Figure 10 investigates the average RTD of SM and DR where Nf = 1 - 23. In general, the average RTD of both SM and DR are found to be directly proportion to the height of building since c (between WiZMH and WiZGW) increase as the height increases. As the result, average RTD increases. The average RTD of SM is longer than DR because average DR RTD is measured for specific apartment while the average SM RTD is referred to the entire building. From Figure 10, the average RTD of SM and DR are projected as 9 s and 0.6 s respectively for the entire testing site (a 23 floor residential building with the floor plan show in Figure 7). By integrating WiFi and ZigBee technology, a total wireless BAN solution, namely WiZBAN, has been successfully developed to support the real time smart grid applications.

6. Conclusion

Advance Metering Infrastructure (AMI) is an initial step for smart grids development which provides a real time service between the end user site and utilities. To extend the use of AMI from the individual home to high rise building (implying high traffics), the concept of Building Area Network (BAN) has been proposed by researchers. In this paper, a WiFi ZigBee hybrid BAN solution, namely WiZBAN, is proposed and implemented to cater

Figure 10. The average RTD of DR and SM service for Nf = 1 - 23.

for fast and efficient deployment of AMI in high traffic area such as high rises It is important to highlight that the major challenge of WiZBAN is to handle the high density environment which results in heavy traffic loading and weak signal propagation. To overcome the captioned problem, Vertical Backbone Communication (VBC) and Horizontal Floor Communication (HFC) are defined for WiZBAN. WiZBAN consists of WiZBAN Gateway (WiZGW), WiZBAN Meter Hub (WiZBAN) and WiZBAN In Home Display (WiZIHD) which caters for the smart grids services like smart metering and demand response. WiZGW is the vital element of WiZBAN to connect WiZBAN to utilities and it teams up with WiZMH to enables VBC. On the hand, WiZMH interacts with smart meters and is the interception point of VBC and HFC. WiZMH also setup the HFC together with WiZIHD to provide the user interface for end users. To shorten the transmission time, WiFi is adopted for VBC while ZigBee is applied for HCF to overcome the weak signal propagation. To understand the performance of WiZBAN, a case study has been conducted based on an existing 23 floor residential building. From the simulated result, average round trip delay of demand response and smart metering are 0.6 s and 9 s respectively.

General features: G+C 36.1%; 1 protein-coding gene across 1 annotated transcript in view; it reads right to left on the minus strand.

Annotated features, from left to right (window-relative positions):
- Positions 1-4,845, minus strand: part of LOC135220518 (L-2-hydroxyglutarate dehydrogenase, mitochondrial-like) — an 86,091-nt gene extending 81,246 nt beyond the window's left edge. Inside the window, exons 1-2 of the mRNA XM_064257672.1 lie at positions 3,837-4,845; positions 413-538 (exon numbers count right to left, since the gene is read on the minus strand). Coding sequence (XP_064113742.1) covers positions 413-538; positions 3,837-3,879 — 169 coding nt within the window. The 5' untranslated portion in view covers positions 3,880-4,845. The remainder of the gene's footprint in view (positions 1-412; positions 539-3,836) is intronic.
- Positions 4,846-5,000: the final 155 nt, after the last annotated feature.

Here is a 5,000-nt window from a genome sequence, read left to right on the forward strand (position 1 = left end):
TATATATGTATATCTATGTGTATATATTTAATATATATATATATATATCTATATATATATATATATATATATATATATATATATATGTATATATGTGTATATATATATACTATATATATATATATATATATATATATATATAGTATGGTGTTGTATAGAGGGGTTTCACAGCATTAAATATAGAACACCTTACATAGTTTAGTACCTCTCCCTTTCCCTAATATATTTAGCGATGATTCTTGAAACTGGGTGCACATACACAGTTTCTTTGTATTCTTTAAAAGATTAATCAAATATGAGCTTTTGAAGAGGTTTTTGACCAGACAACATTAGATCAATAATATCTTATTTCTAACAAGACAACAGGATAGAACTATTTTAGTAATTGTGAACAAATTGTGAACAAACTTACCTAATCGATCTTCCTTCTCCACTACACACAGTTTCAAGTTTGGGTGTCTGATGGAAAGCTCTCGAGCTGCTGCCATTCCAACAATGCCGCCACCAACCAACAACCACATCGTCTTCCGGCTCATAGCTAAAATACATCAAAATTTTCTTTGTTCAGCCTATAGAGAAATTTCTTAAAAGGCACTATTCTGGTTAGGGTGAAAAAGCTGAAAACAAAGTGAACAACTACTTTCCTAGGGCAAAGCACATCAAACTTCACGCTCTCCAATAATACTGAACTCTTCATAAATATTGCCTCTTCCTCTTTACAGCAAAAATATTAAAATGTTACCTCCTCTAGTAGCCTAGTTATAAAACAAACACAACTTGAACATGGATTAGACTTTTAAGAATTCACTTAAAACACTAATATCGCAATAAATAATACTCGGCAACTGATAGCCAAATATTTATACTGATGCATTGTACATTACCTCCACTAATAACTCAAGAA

7. Acknowledgements

The support from Innovation to Realization Funding Scheme with project No. 9666007, CityU Applied Research Grant with project No. 9667063, the Center for Power Electronics, City University of Hong Kong and the Citycom Technology Ltd. are gratefully acknowledged.


  1. Y.-H. Jeon, “QoS Requirements for the Smart Grid Communications System,” International Journal of Computer Science and Network Security, Vol. 11, No. 3, 2011, pp. 86-94.
  2. Y. Simmhan, Q. Zhou and V. K. Prasanna, “Chapter: Semantic Information Integration for Smart Grid Applications,” Green IT: Technologies and Applications, 2011, pp. 361-380.
  3. Z. M. Fadlullah , M. M. Fouda, N. Kato, A. Takeuchi, N. Iwasaki and Y. Nozaki, “Toward Intelligent Machine-toMachine Communications in Smart Grid,” IEEE Communications Magazine, Vol. 49, No. 4, 2011, pp. 60-65. doi:10.1109/MCOM.2011.5741147
  4. IEEE Std 802.11, “IEEE Standard for Information Technology-Telecommunications and Information Exchange between Systems-Local and Metropolitan Area Networks-Specific Requirements—Part 11: Wireless LAN Medium Access Control (MAC) and Physical Layer (PHY) Specifications,” 2007.
  5. IEEE Std 802.15.14, “Wireless Medium Access Control (MAC) and Physical Layer (PHY) Specifications for Low-Rate Wireless Personal Area Networks (LRWPANs),” 2003.
  6. K. F. Tsang, H. Y. Tung and K. L. Lam, “ZigBee: From Basics to Designs and Applications,” Prentice Hall, Upper Saddle River, 2009.
  7. K. F. Tsang, “Wireless Communication,” Prentice Hall, Upper Saddle River, 2008.
  8. M. F. Caetano, P. Vieira, J. L. Bordim and P. S. Barreto, “Throughput Bounds for HTTP Services over WiFi Networks,” International Journal of Computer Science and Network Security, Vol. 10, No. 8, 2010, pp. 13-20.
  9. T. Y. Chen, J. Burnett and C. K. Chau, “Analysis of Embodied Energy Use in the Residential Building of Hong Kong,” Energy, Vol. 26, No. 4, 2001, pp. 323-340. doi:10.1016/S0360-5442(01)00006-8
  10. OPNET University Program, 2012.